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Hong Kong bishop ‘hopes’ for women’s ordination ‘one day’

Hong Kong’s Bishop Stephen Chow expressed hope April 13 for the Catholic ordination of women, joining several European bishops who have expressed similar sentiments in recent years. 

Bishop Stephen Chow of Hong Kong. Pillar file photo.


During his homily at the Hong Kong diocesan Chrism Mass April 13, Bishop Chow said he had “turned to English, just to address our ordained brothers, and I hope one day maybe ordained sister[s] too.”

The bishop’s homily did not focus on the topic, instead calling priests and deacons to “synodality through our own ministries in collaboration with the different capacities, or different roles, among the People of God… discerning for the direction in which the Spirit wants us to move as a body.”  

With an allusion to the language of Pope Francis, the bishop also called his clergy to be “shepherds…realistic yet transcending, not stuck in a specific time or space, and not being shepherds without the smell of the sheep.”

Pope St. John Paul II taught in 1994 “that the Church has no authority whatsoever to confer priestly ordination on women and that this judgment is to be definitively held by all the Church's faithful.” 

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The Vatican has reaffirmed that teaching during the papacy of Francis, as has the pope personally.

The Catechism of the Catholic Church and the Church’s canon law say that “only a baptized man validly receives sacred ordination,” and that “the ordination of women is not possible.”

But there have been calls from some bishops in recent years for changes to that doctrinal position, and some argue that the Catholic doctrinal position on the prospect of ordaining women as deacons is less definitively stated.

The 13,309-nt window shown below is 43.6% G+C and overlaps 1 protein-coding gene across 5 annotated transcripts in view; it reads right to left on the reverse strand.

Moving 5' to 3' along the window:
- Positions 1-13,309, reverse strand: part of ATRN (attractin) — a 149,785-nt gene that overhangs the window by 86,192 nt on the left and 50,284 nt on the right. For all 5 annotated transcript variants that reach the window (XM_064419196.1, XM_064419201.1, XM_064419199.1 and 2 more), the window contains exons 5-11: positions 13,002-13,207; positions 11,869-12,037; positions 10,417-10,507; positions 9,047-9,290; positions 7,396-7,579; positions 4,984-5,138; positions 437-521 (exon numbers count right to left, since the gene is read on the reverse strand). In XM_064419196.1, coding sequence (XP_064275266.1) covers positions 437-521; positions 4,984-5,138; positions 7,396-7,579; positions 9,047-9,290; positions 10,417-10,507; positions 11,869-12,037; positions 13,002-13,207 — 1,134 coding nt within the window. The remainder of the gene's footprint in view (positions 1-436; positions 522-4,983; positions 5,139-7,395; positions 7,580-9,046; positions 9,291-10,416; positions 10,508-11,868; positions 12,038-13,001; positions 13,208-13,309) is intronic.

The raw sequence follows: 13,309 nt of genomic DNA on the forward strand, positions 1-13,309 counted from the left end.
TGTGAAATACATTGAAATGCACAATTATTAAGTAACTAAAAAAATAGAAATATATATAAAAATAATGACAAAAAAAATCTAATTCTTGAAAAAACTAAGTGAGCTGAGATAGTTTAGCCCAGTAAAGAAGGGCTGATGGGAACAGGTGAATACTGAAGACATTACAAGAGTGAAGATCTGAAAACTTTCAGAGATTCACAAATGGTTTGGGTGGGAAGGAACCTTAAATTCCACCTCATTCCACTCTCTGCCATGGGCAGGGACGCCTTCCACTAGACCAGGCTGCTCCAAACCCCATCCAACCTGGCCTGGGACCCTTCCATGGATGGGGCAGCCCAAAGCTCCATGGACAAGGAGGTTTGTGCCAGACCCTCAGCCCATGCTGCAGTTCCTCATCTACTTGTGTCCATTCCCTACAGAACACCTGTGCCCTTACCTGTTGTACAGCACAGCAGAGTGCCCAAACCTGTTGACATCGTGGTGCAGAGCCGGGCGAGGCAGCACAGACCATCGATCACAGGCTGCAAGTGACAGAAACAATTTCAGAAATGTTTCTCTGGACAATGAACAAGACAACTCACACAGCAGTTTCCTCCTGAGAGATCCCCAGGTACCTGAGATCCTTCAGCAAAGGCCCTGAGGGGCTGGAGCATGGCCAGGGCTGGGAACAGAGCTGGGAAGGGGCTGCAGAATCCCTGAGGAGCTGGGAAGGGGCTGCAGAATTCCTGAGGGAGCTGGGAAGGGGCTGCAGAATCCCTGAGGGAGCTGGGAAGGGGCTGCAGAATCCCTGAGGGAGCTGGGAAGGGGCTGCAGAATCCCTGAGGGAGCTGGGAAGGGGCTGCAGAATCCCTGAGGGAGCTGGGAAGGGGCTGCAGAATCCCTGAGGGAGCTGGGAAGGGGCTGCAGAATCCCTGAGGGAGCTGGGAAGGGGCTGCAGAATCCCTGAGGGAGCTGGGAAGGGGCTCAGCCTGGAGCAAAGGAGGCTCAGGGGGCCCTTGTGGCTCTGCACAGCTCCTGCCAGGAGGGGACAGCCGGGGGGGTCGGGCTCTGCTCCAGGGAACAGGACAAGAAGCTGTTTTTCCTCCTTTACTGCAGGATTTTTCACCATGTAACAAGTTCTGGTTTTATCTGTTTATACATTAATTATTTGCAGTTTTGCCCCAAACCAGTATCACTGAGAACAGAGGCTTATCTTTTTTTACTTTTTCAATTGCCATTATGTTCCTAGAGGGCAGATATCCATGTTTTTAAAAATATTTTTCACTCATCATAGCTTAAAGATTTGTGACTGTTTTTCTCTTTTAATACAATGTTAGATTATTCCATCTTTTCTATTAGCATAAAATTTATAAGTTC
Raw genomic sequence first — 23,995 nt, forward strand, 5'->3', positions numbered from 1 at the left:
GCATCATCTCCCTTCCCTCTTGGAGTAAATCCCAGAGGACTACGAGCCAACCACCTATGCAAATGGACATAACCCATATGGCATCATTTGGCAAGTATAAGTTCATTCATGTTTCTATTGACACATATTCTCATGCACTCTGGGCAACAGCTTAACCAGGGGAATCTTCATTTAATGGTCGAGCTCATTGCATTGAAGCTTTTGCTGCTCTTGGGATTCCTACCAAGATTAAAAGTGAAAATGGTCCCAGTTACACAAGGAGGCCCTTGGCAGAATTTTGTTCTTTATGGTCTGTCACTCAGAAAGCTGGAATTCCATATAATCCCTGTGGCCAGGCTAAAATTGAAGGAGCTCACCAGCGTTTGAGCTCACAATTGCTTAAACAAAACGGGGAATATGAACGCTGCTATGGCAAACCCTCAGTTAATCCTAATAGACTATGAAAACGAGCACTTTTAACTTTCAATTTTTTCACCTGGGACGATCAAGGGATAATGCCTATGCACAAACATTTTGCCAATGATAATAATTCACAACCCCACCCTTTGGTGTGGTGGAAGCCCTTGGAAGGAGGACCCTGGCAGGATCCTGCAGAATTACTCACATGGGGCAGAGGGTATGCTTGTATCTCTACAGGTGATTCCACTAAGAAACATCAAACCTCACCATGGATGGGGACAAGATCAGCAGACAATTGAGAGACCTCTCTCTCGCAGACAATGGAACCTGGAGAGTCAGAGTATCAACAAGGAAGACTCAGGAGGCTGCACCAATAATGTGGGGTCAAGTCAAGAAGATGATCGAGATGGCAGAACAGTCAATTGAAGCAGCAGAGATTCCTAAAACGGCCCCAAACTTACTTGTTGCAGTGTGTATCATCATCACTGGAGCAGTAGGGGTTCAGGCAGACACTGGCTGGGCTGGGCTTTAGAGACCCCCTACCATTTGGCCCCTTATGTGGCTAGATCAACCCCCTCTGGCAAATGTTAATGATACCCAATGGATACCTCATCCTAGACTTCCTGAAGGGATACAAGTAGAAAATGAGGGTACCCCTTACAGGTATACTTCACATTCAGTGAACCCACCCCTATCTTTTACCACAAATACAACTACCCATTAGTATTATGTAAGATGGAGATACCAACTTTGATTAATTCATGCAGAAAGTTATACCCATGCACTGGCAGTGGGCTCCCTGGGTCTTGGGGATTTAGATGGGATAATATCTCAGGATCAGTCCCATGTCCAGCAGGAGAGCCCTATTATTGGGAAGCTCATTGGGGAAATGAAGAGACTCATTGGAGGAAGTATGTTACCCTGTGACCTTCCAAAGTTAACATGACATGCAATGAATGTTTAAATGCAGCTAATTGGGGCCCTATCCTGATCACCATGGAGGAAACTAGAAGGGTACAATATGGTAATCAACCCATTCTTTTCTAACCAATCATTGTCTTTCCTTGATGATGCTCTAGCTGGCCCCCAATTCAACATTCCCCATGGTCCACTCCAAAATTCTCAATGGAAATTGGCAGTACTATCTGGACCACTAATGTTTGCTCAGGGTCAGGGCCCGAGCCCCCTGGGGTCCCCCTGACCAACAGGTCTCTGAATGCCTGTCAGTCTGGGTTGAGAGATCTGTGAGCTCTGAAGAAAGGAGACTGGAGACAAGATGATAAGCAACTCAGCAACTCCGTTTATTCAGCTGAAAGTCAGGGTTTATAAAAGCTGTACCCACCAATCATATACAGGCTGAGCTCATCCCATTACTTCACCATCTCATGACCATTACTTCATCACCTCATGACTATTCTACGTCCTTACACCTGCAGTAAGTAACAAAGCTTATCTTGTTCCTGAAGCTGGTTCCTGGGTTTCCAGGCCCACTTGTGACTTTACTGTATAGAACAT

Pope Francis has established two study commissions on the question of whether women might become deacons, one which worked from 2016 until 2018, and the other appointed in 2020. 

The groups have considered the function of women identified as “deaconesses” in texts from the third century — at issue is whether such women received a kind of commissioning to serve as extraordinary ministers of baptism and the Eucharist, or whether they might be understood to have received the sacrament of sacred orders.

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Francis himself said in 2016 that he did not believe women referred to in the early Church as “deaconesses” had been ordained, but were instead commissioned to assist with the full immersion baptism of other women.

And despite calls to ordain women as deacons during the 2019 Synod of Bishops for the Pan-Amazon region, Francis said after that meeting that women “who have a central part to play in Amazonian communities should have access to positions, including ecclesial services, that do not entail Holy Orders and that can better signify the role that is theirs.”

But the pope condemned a “reductionism [that] would lead us to believe that women would be granted a greater status and participation in the Church only if they were admitted to Holy Orders.”